The importance and benefits of digital health - part of the UK government’s programme of events to celebrate the Commonwealth Games.
Ladies and gentlemen. It is my pleasure to be here today, to welcome you to Glasgow, to the Commonwealth Games, to the British Business House here at the magnificent Glasgow City Chambers, and to this important meeting on digital health.
I am Lucy Neville-Rolfe since last Friday the Minister for Intellectual Property. I have spent the last 17 years in business and am passionate about innovation and adapting to the digital economy. You will appreciate, however, that I am climbing a steep learning curve as a government minister. Please make allowances accordingly!
We have with us today some very eminent speakers:
- Professor George Crooks, Medical Director of NHS 24 here in Scotland, will be providing you with an overview of digital health in the UK
- representatives of the WHO, the International Telecommunications Union, GSK, Bupa and Public Health England will then introduce an important new global initiative
- Mr Paul Madden, Chief Information Officer of the Australian Department of Health, will set out how technology is transforming health services in Australia
There will be time for questions and our final 30 minutes will be given over to a round table discussion.
My thanks at the outset to The Phoenix Partnership for sponsoring the session, to all of you for coming and to Healthcare UK for organising it.
We are here to discuss an exciting set of opportunities.
Modern medicine is the result of worldwide innovations in technology, treatment and ways of working. It is the diffusion of these innovations that represents our greatest hope of surmounting the challenges that all health systems face.
Across the Commonwealth, the enormous economic expansion of recent decades has brought huge challenges, notably the rise of non-communicable diseases, ageing populations and ever increasing patient expectations. We must aim to provide the same high quality care to those in sparsely populated regions as in urban centres.
Digital health, encompassing telehealth, e-health, m-health, and communications is one key to making progress.
These will allow:
- technologies that can be worn on the body and installed at home to keep patients out of hospitals and empower them to take control of their health
- technologies that give clinicians, managers, and researchers the tools they need to deliver care, and develop more effective treatments
- technologies that make health systems more efficient, by ensuring the seamless transfer and analysis of vital information
The organisations in this room embody all of these things. Many of them are from the UK.
I am pleased to say that the Intellectual Property Office has funded a number of collaborative hospital-university projects through their Fast Forward Competition, with a number of these projects focussing on telehealth solutions.
We are proud of the UK’s record in discovery, invention and delivery and that we are home to 3 of the top 4 universities globally for health, clinical and pre-clinical studies.
Digital health has some surprisingly simple and elegant applications that can be real drivers of improvements in how healthcare is delivered.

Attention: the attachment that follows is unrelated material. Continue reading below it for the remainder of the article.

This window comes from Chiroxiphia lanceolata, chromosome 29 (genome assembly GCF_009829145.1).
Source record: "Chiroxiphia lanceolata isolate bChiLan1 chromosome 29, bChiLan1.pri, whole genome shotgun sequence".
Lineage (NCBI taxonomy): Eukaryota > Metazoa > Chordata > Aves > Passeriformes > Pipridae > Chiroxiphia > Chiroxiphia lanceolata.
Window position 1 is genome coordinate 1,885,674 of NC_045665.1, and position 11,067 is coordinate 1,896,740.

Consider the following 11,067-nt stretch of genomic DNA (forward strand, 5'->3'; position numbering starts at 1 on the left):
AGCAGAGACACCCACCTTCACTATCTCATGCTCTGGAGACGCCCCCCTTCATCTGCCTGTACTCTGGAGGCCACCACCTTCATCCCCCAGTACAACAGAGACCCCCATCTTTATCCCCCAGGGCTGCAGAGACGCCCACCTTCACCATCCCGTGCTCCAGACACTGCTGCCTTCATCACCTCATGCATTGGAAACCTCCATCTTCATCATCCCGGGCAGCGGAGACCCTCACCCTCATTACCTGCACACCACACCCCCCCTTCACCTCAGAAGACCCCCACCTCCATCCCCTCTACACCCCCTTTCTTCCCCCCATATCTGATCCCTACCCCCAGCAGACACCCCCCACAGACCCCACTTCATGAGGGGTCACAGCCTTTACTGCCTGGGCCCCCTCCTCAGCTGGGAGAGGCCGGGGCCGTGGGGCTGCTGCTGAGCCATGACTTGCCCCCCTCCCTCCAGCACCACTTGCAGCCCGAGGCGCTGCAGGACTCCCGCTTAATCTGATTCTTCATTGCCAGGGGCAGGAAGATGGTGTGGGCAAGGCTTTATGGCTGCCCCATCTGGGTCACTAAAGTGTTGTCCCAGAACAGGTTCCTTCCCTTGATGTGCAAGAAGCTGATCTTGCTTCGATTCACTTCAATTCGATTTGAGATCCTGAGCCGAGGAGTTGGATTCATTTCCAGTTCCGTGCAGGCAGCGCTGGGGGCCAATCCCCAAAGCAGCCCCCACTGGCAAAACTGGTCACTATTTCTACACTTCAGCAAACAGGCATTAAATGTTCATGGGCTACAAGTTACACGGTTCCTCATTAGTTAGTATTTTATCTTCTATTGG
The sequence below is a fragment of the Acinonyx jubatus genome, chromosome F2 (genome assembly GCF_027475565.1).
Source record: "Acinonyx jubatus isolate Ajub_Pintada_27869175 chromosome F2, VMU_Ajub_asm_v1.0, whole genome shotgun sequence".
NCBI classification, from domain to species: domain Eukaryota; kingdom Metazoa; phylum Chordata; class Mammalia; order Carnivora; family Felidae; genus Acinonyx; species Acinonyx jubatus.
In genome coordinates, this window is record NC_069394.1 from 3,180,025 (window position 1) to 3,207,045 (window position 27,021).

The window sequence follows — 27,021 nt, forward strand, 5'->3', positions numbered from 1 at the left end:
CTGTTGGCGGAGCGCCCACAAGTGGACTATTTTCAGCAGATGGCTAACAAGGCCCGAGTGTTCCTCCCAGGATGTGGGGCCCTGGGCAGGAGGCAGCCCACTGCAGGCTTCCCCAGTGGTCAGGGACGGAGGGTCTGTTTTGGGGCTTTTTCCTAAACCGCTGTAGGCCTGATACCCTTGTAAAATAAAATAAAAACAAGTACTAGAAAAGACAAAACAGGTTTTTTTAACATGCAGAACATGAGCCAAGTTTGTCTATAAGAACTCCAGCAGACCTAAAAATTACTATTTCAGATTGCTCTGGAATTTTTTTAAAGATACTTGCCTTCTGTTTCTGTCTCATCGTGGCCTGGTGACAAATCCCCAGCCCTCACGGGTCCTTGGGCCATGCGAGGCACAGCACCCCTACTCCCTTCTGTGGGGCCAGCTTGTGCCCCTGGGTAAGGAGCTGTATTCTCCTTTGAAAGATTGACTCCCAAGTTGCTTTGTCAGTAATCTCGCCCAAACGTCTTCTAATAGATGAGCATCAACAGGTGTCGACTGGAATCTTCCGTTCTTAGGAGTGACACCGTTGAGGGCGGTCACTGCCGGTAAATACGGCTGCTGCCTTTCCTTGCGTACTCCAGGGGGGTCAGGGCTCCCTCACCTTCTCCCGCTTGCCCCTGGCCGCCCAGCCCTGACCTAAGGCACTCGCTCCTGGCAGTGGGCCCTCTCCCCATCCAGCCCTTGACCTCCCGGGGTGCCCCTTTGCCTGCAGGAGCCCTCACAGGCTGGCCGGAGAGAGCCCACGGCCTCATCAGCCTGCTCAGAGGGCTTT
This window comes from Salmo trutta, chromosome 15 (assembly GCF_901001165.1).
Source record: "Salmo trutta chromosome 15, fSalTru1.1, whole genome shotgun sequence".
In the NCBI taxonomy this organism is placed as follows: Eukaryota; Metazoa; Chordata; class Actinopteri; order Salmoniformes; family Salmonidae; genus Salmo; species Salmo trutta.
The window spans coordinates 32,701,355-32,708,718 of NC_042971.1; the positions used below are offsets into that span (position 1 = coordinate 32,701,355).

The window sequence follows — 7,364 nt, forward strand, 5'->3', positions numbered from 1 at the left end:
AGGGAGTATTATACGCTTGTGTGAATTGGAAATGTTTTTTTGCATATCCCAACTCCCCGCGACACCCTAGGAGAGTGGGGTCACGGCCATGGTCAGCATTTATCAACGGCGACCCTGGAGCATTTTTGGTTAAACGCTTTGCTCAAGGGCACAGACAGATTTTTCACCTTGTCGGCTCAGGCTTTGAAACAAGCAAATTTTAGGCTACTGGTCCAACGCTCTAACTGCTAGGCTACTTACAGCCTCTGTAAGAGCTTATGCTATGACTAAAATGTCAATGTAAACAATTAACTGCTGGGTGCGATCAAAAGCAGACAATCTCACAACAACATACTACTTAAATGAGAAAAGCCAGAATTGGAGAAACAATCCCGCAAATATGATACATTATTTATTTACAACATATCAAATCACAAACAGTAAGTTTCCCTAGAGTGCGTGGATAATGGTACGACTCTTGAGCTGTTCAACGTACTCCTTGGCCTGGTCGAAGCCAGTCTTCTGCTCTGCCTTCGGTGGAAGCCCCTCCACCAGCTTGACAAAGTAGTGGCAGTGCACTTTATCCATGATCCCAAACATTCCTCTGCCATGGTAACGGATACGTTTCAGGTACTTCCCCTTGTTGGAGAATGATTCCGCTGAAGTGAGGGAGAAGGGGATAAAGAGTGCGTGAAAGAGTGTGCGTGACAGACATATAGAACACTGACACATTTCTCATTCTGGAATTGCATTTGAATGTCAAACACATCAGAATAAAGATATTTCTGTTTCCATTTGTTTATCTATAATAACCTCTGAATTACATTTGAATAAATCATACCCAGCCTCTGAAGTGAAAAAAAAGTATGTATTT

A great example of the potential of digital health was revealed within the headline findings from the recent Whole System Demonstrator (WSD) programme. These findings indicated that telehealth – if used correctly – could deliver amongst other things a 20% reduction in emergency admissions and a 45% reduction in mortality rates.
Other studies have revealed how electronic prescriptions reduce total prescription error rates by 60%. There is a wealth of other examples of how the delivery of care is being transformed through digital health.
The Royal National Orthopaedic Hospital has trialled a system where spinal surgery patients recorded post-operative progress on an iPad in hospital and from home. It is thought that this created the capacity for 300 new outpatient appointments per consultant surgeon annually.
Here in Scotland, NHS Greater Glasgow and Clyde’s clinical portal has some 10,000 healthcare professionals using the system, to nearly eliminate the need to request paper case notes when seeing emergency patients.
Our government has set out a vision for the NHS to go paperless by 2018, and for staff to share data more effectively. By March 2015, patients will be able to access their GP record online, book appointments and order repeat prescriptions.
This strength is underpinned by a strong regulatory infrastructure. Organisations such as Public Health England and the National Institute for Health and Care Excellence (NICE), are key to creating a safe and sustainable health system.
The result is a health service that, according to a recent (June 2014) report by the Commonwealth Fund, is the most efficient healthcare in the world partly due to its adoption of information technology.
But there is much that we can learn from the experience of other nations:
In British Columbia, thoracic surgeons are providing telehealth-based care for 30% of their patients resulting in consultations with more than 8,000 patients in 1,700 clinics, saving 6 million kilometers of patient travel.
Launched by students at the University of Melbourne, a smartphone stethoscope allows lay users to detect, alert and advise those with childhood pneumonia, with the potential to save up to millions of lives a year worldwide.
DrishtiCare is a highly successful web-based platform launched in Hyderabad, India for the screening and medical referral of people suffering from vision-threatening diabetic retinopathy, the leading cause of blindness in urban populations.
International collaboration can ensure rapid dissemination of good ideas and multiply the benefits to mankind. This is why we are always looking for ways to link up what we do at home with our overseas partners. That is why we are here today.